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Planning Commission approves zoning for Perkins Homes redevelopment

The Perkins Homes housing development in East Baltimore includes 688 units.
The Perkins Homes housing development in East Baltimore includes 688 units. (Kim Hairston / Baltimore Sun)

The Baltimore Housing Authority won approval of a key zoning change Thursday that is designed to clear the way for the redevelopment of Perkins Homes, a public housing project near Fells Point that the authority wants to tear down and replace with a dense, mixed-income development.

The project is expected to include about 1,100 units, including 629 heavily subsidized affordable units, alongside market-rate and moderate income homes.

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It could cost $170 million to $200 million, said the Housing Authority's Margaret "Peggy" Webster.

The plan for the 16.8-acre site, which would unfold over 10 to 15 years, remains in flux, she said. More details, including designs, are expected in the next six months. Construction is unlikely to start for at least two years.

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Perkins Homes, which dates to the 1940s and houses more than 600 families — or almost 1,400 people — is located between Bank, Pratt, Bethel and Eden streets, in a part of the city that has seen tremendous growth in recent years.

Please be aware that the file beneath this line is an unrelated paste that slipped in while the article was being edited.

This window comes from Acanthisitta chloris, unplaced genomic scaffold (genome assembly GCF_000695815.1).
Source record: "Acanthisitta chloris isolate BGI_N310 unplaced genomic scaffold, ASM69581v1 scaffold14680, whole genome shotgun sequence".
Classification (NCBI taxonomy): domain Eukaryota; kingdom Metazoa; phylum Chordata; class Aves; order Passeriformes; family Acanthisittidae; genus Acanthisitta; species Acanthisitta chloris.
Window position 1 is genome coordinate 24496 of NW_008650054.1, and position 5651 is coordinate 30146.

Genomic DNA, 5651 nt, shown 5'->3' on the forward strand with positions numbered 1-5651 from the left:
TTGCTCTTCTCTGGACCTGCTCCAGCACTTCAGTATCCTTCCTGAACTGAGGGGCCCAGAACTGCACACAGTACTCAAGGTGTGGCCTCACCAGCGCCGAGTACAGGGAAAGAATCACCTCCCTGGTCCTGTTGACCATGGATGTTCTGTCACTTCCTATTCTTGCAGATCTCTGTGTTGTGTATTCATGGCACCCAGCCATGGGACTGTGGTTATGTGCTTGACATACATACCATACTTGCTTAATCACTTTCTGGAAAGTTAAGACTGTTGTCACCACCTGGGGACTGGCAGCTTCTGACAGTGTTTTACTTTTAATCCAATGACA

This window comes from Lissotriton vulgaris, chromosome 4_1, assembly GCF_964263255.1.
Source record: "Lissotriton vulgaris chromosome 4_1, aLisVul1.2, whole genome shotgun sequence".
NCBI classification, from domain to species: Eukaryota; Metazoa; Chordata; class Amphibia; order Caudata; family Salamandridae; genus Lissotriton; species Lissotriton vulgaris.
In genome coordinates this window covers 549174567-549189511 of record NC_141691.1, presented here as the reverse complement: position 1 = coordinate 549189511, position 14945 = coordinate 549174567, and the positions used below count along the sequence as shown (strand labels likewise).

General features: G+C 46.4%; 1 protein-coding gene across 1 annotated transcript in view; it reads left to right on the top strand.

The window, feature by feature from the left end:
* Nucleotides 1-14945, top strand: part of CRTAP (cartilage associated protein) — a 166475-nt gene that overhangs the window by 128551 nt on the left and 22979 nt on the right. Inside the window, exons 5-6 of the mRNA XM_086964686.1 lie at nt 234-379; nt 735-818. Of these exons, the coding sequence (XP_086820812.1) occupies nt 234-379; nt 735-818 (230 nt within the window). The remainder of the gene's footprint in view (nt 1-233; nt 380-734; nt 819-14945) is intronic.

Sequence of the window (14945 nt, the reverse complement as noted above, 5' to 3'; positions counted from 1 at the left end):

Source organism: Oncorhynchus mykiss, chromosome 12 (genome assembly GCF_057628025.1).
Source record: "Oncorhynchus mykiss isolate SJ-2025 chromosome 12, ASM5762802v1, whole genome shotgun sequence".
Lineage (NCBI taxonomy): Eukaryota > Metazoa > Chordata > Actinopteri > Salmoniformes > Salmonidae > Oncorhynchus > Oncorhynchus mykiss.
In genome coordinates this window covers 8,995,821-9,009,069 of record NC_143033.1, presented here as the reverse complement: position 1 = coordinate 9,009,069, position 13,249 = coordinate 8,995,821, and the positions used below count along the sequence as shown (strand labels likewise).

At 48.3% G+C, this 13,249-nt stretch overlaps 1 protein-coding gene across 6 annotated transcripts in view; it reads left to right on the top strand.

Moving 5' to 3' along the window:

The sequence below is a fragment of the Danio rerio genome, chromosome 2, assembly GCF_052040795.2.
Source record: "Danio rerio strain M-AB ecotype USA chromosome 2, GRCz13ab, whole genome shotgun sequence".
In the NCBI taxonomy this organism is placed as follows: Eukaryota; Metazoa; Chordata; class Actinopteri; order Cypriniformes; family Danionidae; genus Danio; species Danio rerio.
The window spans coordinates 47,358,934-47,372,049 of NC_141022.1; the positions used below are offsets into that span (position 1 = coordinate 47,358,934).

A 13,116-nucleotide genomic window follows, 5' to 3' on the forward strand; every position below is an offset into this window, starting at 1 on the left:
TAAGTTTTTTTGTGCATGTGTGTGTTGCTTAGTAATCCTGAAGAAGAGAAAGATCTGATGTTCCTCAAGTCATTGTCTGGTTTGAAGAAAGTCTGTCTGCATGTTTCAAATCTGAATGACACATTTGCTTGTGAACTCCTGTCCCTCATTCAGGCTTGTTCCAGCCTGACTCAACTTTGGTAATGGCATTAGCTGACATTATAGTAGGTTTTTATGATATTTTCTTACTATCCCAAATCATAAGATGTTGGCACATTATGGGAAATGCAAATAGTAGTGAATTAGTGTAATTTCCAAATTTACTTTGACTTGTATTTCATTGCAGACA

The new zoning approved by the Planning Commission allows for taller buildings than the current two- and three-story structures. It is the same designation that applies to the northern end of Calvert Street, near University Parkway.

The developer — a team selected last year that includes Virginia-based CRC Partners, Washington-based Northern Real Estate Urban Ventures and Baltimore architecture firm Hord Coplan Macht — wanted the zoning change before committing about $3 million to further master planning, Webster said.

But one neighbor said the city should hold off on a zoning change until there is more information about the plans.

"It just seems like we're putting the cart before horse," said Liz Bement, of Upper Fells Point.

Because Perkins Homes is federal public housing, the U.S. Department of Housing and Urban Development has to approve the housing authority plan, which would make the units privately owned. Any large project is also subject to the city's design review process.

Webster said the housing authority plans to use a ground lease to ensure the units remain affordable. It is also looking for nearby parcels that could reduce density in the current plan.

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